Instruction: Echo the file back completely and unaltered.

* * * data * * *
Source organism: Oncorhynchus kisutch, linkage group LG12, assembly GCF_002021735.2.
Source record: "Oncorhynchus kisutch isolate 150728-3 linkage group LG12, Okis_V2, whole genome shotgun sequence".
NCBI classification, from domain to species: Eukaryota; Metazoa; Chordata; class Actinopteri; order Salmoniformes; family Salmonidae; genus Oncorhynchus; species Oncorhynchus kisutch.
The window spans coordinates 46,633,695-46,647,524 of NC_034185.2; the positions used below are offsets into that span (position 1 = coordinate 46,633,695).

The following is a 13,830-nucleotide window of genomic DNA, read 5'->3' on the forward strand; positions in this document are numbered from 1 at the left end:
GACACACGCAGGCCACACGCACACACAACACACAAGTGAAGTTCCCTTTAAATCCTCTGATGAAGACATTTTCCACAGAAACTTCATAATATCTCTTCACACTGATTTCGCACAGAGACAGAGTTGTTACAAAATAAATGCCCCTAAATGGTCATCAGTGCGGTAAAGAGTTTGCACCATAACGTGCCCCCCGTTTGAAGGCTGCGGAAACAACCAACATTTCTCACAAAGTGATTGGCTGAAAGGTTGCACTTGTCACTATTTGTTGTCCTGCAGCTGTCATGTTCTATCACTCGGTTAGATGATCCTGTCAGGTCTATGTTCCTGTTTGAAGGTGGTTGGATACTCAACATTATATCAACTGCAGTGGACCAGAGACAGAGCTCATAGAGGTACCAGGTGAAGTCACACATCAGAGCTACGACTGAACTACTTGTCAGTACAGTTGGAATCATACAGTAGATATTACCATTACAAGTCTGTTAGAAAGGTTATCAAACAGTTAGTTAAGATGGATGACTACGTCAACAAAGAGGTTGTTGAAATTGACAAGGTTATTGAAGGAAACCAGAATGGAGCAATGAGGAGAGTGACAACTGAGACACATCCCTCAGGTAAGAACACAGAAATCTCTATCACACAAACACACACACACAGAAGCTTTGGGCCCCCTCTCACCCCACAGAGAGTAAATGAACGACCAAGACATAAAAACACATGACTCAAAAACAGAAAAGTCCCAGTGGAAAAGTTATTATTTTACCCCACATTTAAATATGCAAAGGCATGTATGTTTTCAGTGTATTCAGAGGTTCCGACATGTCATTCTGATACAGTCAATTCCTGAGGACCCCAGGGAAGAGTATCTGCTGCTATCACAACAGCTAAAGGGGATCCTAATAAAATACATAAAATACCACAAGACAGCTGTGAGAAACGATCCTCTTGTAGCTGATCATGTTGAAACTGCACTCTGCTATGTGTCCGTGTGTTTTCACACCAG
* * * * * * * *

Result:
Source organism: Oncorhynchus kisutch, linkage group LG12, assembly GCF_002021735.2.
Source record: "Oncorhynchus kisutch isolate 150728-3 linkage group LG12, Okis_V2, whole genome shotgun sequence".
NCBI classification, from domain to species: Eukaryota; Metazoa; Chordata; class Actinopteri; order Salmoniformes; family Salmonidae; genus Oncorhynchus; species Oncorhynchus kisutch.
The window spans coordinates 46,633,695-46,647,524 of NC_034185.2; the positions used below are offsets into that span (position 1 = coordinate 46,633,695).

The following is a 13,830-nucleotide window of genomic DNA, read 5'->3' on the forward strand; positions in this document are numbered from 1 at the left end:
GACACACGCAGGCCACACGCACACACAACACACAAGTGAAGTTCCCTTTAAATCCTCTGATGAAGACATTTTCCACAGAAACTTCATAATATCTCTTCACACTGATTTCGCACAGAGACAGAGTTGTTACAAAATAAATGCCCCTAAATGGTCATCAGTGCGGTAAAGAGTTTGCACCATAACGTGCCCCCCGTTTGAAGGCTGCGGAAACAACCAACATTTCTCACAAAGTGATTGGCTGAAAGGTTGCACTTGTCACTATTTGTTGTCCTGCAGCTGTCATGTTCTATCACTCGGTTAGATGATCCTGTCAGGTCTATGTTCCTGTTTGAAGGTGGTTGGATACTCAACATTATATCAACTGCAGTGGACCAGAGACAGAGCTCATAGAGGTACCAGGTGAAGTCACACATCAGAGCTACGACTGAACTACTTGTCAGTACAGTTGGAATCATACAGTAGATATTACCATTACAAGTCTGTTAGAAAGGTTATCAAACAGTTAGTTAAGATGGATGACTACGTCAACAAAGAGGTTGTTGAAATTGACAAGGTTATTGAAGGAAACCAGAATGGAGCAATGAGGAGAGTGACAACTGAGACACATCCCTCAGGTAAGAACACAGAAATCTCTATCACACAAACACACACACACAGAAGCTTTGGGCCCCCTCTCACCCCACAGAGAGTAAATGAACGACCAAGACATAAAAACACATGACTCAAAAACAGAAAAGTCCCAGTGGAAAAGTTATTATTTTACCCCACATTTAAATATGCAAAGGCATGTATGTTTTCAGTGTATTCAGAGGTTCCGACATGTCATTCTGATACAGTCAATTCCTGAGGACCCCAGGGAAGAGTATCTGCTGCTATCACAACAGCTAAAGGGGATCCTAATAAAATACATAAAATACCACAAGACAGCTGTGAGAAACGATCCTCTTGTAGCTGATCATGTTGAAACTGCACTCTGCTATGTGTCCGTGTGTTTTCACACCAG